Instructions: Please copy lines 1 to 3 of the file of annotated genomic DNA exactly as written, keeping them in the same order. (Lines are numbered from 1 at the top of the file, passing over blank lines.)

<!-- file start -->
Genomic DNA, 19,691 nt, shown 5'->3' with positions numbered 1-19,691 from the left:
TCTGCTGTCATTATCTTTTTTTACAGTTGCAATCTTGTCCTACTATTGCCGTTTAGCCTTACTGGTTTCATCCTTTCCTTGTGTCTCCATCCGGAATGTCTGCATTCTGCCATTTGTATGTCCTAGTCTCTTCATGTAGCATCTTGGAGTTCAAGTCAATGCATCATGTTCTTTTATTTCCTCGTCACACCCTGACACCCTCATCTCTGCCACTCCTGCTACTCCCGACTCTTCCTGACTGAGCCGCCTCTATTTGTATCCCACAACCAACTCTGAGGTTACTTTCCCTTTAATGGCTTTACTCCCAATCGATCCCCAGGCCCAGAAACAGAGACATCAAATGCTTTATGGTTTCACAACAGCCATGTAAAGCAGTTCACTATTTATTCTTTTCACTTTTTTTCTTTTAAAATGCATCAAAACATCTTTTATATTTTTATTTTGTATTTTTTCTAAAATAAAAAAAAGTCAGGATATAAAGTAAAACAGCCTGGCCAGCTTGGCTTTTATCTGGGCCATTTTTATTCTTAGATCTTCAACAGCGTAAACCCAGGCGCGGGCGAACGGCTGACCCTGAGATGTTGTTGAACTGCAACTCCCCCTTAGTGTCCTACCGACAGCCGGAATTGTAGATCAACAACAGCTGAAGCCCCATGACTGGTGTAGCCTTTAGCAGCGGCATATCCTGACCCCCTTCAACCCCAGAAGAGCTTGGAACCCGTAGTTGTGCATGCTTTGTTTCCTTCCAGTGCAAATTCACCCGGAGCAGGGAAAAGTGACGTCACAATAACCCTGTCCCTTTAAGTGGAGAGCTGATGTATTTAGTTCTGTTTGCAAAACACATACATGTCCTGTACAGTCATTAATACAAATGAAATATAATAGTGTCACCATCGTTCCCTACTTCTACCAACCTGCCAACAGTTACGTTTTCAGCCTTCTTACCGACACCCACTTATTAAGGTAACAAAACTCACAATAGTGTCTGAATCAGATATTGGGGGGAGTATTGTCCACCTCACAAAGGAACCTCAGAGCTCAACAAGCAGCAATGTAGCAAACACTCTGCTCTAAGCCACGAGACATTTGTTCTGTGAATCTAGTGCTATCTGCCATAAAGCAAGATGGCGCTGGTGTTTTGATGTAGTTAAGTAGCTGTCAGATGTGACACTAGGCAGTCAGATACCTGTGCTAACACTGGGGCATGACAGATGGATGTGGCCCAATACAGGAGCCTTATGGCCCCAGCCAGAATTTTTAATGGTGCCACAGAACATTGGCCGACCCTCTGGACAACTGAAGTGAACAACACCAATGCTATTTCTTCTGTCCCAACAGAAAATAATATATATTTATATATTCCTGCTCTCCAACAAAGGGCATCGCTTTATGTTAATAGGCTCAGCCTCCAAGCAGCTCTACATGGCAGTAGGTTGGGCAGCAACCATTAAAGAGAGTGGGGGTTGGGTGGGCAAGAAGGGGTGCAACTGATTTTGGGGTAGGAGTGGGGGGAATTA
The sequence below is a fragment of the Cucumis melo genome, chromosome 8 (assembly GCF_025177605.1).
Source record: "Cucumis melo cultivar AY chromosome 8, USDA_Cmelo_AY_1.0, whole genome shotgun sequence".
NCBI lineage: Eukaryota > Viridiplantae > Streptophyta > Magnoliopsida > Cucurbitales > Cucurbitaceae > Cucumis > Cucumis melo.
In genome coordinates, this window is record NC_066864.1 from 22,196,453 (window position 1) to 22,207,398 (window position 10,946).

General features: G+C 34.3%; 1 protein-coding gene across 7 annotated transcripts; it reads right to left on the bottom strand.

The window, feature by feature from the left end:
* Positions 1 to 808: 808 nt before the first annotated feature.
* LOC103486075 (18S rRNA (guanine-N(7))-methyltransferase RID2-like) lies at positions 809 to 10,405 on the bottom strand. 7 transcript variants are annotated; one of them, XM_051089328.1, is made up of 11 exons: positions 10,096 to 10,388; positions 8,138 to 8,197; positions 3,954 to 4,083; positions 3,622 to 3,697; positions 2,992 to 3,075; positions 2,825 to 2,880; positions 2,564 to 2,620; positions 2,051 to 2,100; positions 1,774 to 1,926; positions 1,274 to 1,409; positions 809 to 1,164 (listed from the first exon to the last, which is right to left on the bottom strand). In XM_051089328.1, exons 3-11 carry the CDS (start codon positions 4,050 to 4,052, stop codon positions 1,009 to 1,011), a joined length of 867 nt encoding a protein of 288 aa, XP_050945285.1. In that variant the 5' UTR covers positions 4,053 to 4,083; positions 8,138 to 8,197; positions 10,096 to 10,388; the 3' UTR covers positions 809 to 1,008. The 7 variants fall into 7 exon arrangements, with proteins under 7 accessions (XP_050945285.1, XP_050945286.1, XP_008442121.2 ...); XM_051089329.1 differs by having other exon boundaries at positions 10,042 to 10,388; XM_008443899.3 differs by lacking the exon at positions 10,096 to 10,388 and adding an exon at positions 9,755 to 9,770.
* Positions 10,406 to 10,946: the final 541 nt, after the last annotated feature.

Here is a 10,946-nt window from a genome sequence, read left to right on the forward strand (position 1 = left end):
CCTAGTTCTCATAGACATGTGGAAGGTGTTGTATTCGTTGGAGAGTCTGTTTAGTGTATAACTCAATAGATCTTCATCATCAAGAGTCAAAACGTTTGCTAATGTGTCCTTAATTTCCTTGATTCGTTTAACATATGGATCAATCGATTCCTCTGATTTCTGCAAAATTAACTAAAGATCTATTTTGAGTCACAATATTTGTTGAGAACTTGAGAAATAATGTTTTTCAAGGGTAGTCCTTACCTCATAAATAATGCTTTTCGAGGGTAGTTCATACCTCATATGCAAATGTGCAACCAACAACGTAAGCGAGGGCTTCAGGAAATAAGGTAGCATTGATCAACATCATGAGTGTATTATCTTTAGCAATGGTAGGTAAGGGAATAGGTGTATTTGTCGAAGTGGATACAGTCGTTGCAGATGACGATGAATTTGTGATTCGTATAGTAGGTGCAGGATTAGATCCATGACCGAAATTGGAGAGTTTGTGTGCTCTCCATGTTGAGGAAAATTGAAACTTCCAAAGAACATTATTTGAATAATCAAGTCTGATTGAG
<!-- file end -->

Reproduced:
Genomic DNA, 19,691 nt, shown 5'->3' with positions numbered 1-19,691 from the left:
TCTGCTGTCATTATCTTTTTTTACAGTTGCAATCTTGTCCTACTATTGCCGTTTAGCCTTACTGGTTTCATCCTTTCCTTGTGTCTCCATCCGGAATGTCTGCATTCTGCCATTTGTATGTCCTAGTCTCTTCATGTAGCATCTTGGAGTTCAAGTCAATGCATCATGTTCTTTTATTTCCTCGTCACACCCTGACACCCTCATCTCTGCCACTCCTGCTACTCCCGACTCTTCCTGACTGAGCCGCCTCTATTTGTATCCCACAACCAACTCTGAGGTTACTTTCCCTTTAATGGCTTTACTCCCAATCGATCCCCAGGCCCAGAAACAGAGACATCAAATGCTTTATGGTTTCACAACAGCCATGTAAAGCAGTTCACTATTTATTCTTTTCACTTTTTTTCTTTTAAAATGCATCAAAACATCTTTTATATTTTTATTTTGTATTTTTTCTAAAATAAAAAAAAGTCAGGATATAAAGTAAAACAGCCTGGCCAGCTTGGCTTTTATCTGGGCCATTTTTATTCTTAGATCTTCAACAGCGTAAACCCAGGCGCGGGCGAACGGCTGACCCTGAGATGTTGTTGAACTGCAACTCCCCCTTAGTGTCCTACCGACAGCCGGAATTGTAGATCAACAACAGCTGAAGCCCCATGACTGGTGTAGCCTTTAGCAGCGGCATATCCTGACCCCCTTCAACCCCAGAAGAGCTTGGAACCCGTAGTTGTGCATGCTTTGTTTCCTTCCAGTGCAAATTCACCCGGAGCAGGGAAAAGTGACGTCACAATAACCCTGTCCCTTTAAGTGGAGAGCTGATGTATTTAGTTCTGTTTGCAAAACACATACATGTCCTGTACAGTCATTAATACAAATGAAATATAATAGTGTCACCATCGTTCCCTACTTCTACCAACCTGCCAACAGTTACGTTTTCAGCCTTCTTACCGACACCCACTTATTAAGGTAACAAAACTCACAATAGTGTCTGAATCAGATATTGGGGGGAGTATTGTCCACCTCACAAAGGAACCTCAGAGCTCAACAAGCAGCAATGTAGCAAACACTCTGCTCTAAGCCACGAGACATTTGTTCTGTGAATCTAGTGCTATCTGCCATAAAGCAAGATGGCGCTGGTGTTTTGATGTAGTTAAGTAGCTGTCAGATGTGACACTAGGCAGTCAGATACCTGTGCTAACACTGGGGCATGACAGATGGATGTGGCCCAATACAGGAGCCTTATGGCCCCAGCCAGAATTTTTAATGGTGCCACAGAACATTGGCCGACCCTCTGGACAACTGAAGTGAACAACACCAATGCTATTTCTTCTGTCCCAACAGAAAATAATATATATTTATATATTCCTGCTCTCCAACAAAGGGCATCGCTTTATGTTAATAGGCTCAGCCTCCAAGCAGCTCTACATGGCAGTAGGTTGGGCAGCAACCATTAAAGAGAGTGGGGGTTGGGTGGGCAAGAAGGGGTGCAACTGATTTTGGGGTAGGAGTGGGGGGAATTA
The sequence below is a fragment of the Cucumis melo genome, chromosome 8 (assembly GCF_025177605.1).